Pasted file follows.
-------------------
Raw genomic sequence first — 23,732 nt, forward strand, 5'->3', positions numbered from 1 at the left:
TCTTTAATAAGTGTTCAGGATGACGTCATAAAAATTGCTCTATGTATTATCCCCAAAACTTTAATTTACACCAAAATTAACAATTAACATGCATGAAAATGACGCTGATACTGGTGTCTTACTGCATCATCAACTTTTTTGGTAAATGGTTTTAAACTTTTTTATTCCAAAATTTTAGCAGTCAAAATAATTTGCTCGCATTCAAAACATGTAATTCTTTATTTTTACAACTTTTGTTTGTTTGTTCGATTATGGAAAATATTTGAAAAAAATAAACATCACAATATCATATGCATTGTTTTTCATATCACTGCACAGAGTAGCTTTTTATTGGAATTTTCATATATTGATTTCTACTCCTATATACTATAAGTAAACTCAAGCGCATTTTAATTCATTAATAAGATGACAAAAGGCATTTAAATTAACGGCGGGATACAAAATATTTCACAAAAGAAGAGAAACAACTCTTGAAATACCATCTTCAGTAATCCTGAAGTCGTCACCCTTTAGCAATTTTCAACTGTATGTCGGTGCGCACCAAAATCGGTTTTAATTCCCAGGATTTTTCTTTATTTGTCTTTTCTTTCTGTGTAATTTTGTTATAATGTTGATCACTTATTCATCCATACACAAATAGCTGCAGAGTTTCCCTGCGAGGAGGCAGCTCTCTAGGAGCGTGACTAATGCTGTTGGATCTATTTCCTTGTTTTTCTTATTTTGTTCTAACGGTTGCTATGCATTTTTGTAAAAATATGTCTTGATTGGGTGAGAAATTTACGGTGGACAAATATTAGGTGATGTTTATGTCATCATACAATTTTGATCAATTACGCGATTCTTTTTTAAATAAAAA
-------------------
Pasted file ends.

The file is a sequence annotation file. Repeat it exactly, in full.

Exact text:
Raw genomic sequence first — 23,732 nt, forward strand, 5'->3', positions numbered from 1 at the left:
TCTTTAATAAGTGTTCAGGATGACGTCATAAAAATTGCTCTATGTATTATCCCCAAAACTTTAATTTACACCAAAATTAACAATTAACATGCATGAAAATGACGCTGATACTGGTGTCTTACTGCATCATCAACTTTTTTGGTAAATGGTTTTAAACTTTTTTATTCCAAAATTTTAGCAGTCAAAATAATTTGCTCGCATTCAAAACATGTAATTCTTTATTTTTACAACTTTTGTTTGTTTGTTCGATTATGGAAAATATTTGAAAAAAATAAACATCACAATATCATATGCATTGTTTTTCATATCACTGCACAGAGTAGCTTTTTATTGGAATTTTCATATATTGATTTCTACTCCTATATACTATAAGTAAACTCAAGCGCATTTTAATTCATTAATAAGATGACAAAAGGCATTTAAATTAACGGCGGGATACAAAATATTTCACAAAAGAAGAGAAACAACTCTTGAAATACCATCTTCAGTAATCCTGAAGTCGTCACCCTTTAGCAATTTTCAACTGTATGTCGGTGCGCACCAAAATCGGTTTTAATTCCCAGGATTTTTCTTTATTTGTCTTTTCTTTCTGTGTAATTTTGTTATAATGTTGATCACTTATTCATCCATACACAAATAGCTGCAGAGTTTCCCTGCGAGGAGGCAGCTCTCTAGGAGCGTGACTAATGCTGTTGGATCTATTTCCTTGTTTTTCTTATTTTGTTCTAACGGTTGCTATGCATTTTTGTAAAAATATGTCTTGATTGGGTGAGAAATTTACGGTGGACAAATATTAGGTGATGTTTATGTCATCATACAATTTTGATCAATTACGCGATTCTTTTTTAAATAAAAA